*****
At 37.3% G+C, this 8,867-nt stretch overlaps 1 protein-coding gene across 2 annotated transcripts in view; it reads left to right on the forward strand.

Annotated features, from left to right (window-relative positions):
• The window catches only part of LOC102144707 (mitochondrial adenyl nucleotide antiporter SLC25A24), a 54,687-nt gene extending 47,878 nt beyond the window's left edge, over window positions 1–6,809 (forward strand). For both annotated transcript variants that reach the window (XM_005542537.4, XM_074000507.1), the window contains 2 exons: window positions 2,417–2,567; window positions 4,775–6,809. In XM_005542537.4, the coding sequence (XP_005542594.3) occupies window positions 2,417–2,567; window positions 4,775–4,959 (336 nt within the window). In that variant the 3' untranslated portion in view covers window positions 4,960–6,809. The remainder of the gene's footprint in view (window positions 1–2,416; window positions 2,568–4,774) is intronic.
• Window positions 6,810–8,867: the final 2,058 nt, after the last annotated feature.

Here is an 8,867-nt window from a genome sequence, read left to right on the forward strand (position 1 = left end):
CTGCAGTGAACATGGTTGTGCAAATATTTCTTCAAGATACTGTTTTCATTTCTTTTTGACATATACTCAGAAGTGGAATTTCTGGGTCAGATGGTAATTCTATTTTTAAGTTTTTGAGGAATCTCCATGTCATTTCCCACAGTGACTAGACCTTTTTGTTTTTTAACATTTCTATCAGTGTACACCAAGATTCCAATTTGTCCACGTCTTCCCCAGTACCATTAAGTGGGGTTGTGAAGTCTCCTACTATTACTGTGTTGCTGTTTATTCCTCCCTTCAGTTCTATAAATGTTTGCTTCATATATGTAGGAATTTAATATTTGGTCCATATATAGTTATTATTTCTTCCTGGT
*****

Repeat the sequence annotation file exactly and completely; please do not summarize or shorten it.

At 37.3% G+C, this 8,867-nt stretch overlaps 1 protein-coding gene across 2 annotated transcripts in view; it reads left to right on the forward strand.

Annotated features, from left to right (window-relative positions):
• The window catches only part of LOC102144707 (mitochondrial adenyl nucleotide antiporter SLC25A24), a 54,687-nt gene extending 47,878 nt beyond the window's left edge, over window positions 1–6,809 (forward strand). For both annotated transcript variants that reach the window (XM_005542537.4, XM_074000507.1), the window contains 2 exons: window positions 2,417–2,567; window positions 4,775–6,809. In XM_005542537.4, the coding sequence (XP_005542594.3) occupies window positions 2,417–2,567; window positions 4,775–4,959 (336 nt within the window). In that variant the 3' untranslated portion in view covers window positions 4,960–6,809. The remainder of the gene's footprint in view (window positions 1–2,416; window positions 2,568–4,774) is intronic.
• Window positions 6,810–8,867: the final 2,058 nt, after the last annotated feature.

Here is an 8,867-nt window from a genome sequence, read left to right on the forward strand (position 1 = left end):
CTGCAGTGAACATGGTTGTGCAAATATTTCTTCAAGATACTGTTTTCATTTCTTTTTGACATATACTCAGAAGTGGAATTTCTGGGTCAGATGGTAATTCTATTTTTAAGTTTTTGAGGAATCTCCATGTCATTTCCCACAGTGACTAGACCTTTTTGTTTTTTAACATTTCTATCAGTGTACACCAAGATTCCAATTTGTCCACGTCTTCCCCAGTACCATTAAGTGGGGTTGTGAAGTCTCCTACTATTACTGTGTTGCTGTTTATTCCTCCCTTCAGTTCTATAAATGTTTGCTTCATATATGTAGGAATTTAATATTTGGTCCATATATAGTTATTATTTCTTCCTGGT